An East-Ender Against the Third Crossing

It is commonly said that everybody who lives on the east side of the river wants a bridge and its associated connectors, namely the Wellington Street Extension. Not so. Carl Holmberg, former Reeve of Pittsburgh Township and lifelong advocate of his area of town, had this to say in a letter to the Whig from June 18, 2014 (slightly edited for length):

I will state categorically: Kingston and provincial taxpayers cannot afford a bridge of “convenience”; it is not needed but rather wanted (in part because no other more affordable traffic-calming options have been put on the table for citizens to consider).

Obviously, proceeding with a $200 + million project must be based upon a very real need and with assurances the solution will solve the problem. This is where the rationale falls apart.  A new bridge will not solve the traffic problems in Kingston East.   I travel the corridor between the downtown area and Gore Road on Hwy 15 several times most every day at various times, ranging from 7 pm and 6 pm and have done so for many years and do feel somewhat qualified to comment.

During the so-called rush hours (7 – 8:30 am), the primary area of congestion is from the Royal Military College main entrance to the top of Fort Henry Hill and then worsens at the junction of Count Road 2 on Hwy 15 to Gore Road.  Once traffic reaches this junction going north, most of it quickly disperses either into the subdivisions along 15 or towards Hwy 401.  Traffic in the morning coming south on 15 begins to back up at the same junction.  It is this junction (Gore Road at Hwy 15) where the new crossing is proposed.

Quite simply then, can someone explain to me how will a bridge being erected at the end (for afternoon rush hour) or the beginning (for morning rush hour) of the corridor of primary congestion ease the traffic within the  corridor itself?  All of the same traffic tie-ups will continue in the mornings and afternoons because CFB/RMC will continue to travel the same routes.  Nothing will change without introducing other remedies that are quite doable.  Yes, of course they will involve some costs, but the city itself would be able to handle them (without a handout from our over-extended provincial credit card).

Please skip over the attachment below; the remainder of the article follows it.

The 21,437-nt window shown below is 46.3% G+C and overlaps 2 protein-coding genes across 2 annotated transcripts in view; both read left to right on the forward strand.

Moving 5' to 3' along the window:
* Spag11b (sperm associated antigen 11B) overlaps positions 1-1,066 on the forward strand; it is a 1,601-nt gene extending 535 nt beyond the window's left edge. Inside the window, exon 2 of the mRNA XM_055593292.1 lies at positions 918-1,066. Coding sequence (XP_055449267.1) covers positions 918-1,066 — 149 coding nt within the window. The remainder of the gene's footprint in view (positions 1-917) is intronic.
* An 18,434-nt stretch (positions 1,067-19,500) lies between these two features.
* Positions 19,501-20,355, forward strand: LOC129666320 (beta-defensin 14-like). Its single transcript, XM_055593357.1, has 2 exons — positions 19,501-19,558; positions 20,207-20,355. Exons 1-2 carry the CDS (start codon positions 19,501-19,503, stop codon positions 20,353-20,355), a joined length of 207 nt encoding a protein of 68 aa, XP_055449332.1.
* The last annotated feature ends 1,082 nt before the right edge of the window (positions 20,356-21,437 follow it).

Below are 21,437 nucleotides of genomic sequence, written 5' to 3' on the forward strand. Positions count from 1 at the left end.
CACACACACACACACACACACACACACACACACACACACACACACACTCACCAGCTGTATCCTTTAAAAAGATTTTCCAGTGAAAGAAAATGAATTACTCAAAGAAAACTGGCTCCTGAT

One piece of the traffic solution is an idea I spoke with CFB about 15 or so years ago as the then reeve of Pittsburgh Township.  This was at a time when the base began to seriously expand after threats of closure, and I have no doubt that a record of this is likely still hiding in a file where on CFB.

The thought was to create a new exit/entrance on the northeast end of the base, to give CFB workers the option to avoid Hwy 15 in its entirety.  In other words, instead of having just one north-south artery, there would be two.

There is already an undeveloped road past the Garrison Golf and Curling Club and a gated entrance/exit to Gore Road at this location.  Along with Gore Road, this road can be improved and the road opened to traffic.  Several new access roads could then also enable traffic to move in and out of Greenwood and Grenadier subdivisions (which are already composed mostly of military families).  Gore Road could be extended to join Butternut Creek Road, enabling quick access to Hwy 401 at Middle Road.

Having two separated north/south arteries (Hwy 15 and Gore Road) between the base and the 401 would greatly assist in managing traffic congestion on Hwy 15.  This alternative would also open up lands for additional residential/commercial development, calming the increasing demands along Hwy 15, which is going to get even busier in future years.

The above suggestion, when presented to the base, was warmly entertained and presumably shelved because of a lack of political follow-up over the years following amalgamation.  It may be timely for our representatives/staff to reopen this conversation.

In addition to the above, Hwy 15 can and should be widened to four lanes (similar to Gardiner’s Road, outer Princess Street and Bath Road) from County Road 2 at least as far as the St. Lawrence Business Park in the short term, and eventually to the 401.  This would significantly contribute to current tie-up relief as well as prepare for the added congestion as the corridor develops over the coming years.

A final suggestion to help ease congestion would be to build a northbound merge lane onto Hwy 15 at the Matheson Gate for traffic exiting the base.  Just one car tripping the traffic lights to turn right on Hwy 15 creates additional unnecessary backups along Hwy 15 to the County Road 2 junction.  The current road design does not allow a car to miss the road plate to avoid a signal trip.  I would encourage city hierarchy to visit and personally witness this fact.

We are all aware that over taxation at every level is seriously over-burdening taxpayers. Ontario’s net debt has placed our financial situation on par with that of Portugal, Italy, Greece, Spain and California.  We are picking our money tree clean, the well is drying up, and yet we have the nerve to stand in line, hat in hand and ask for help from an already maxed-out provincial credit card for a project that cannot be defined as a  real need.

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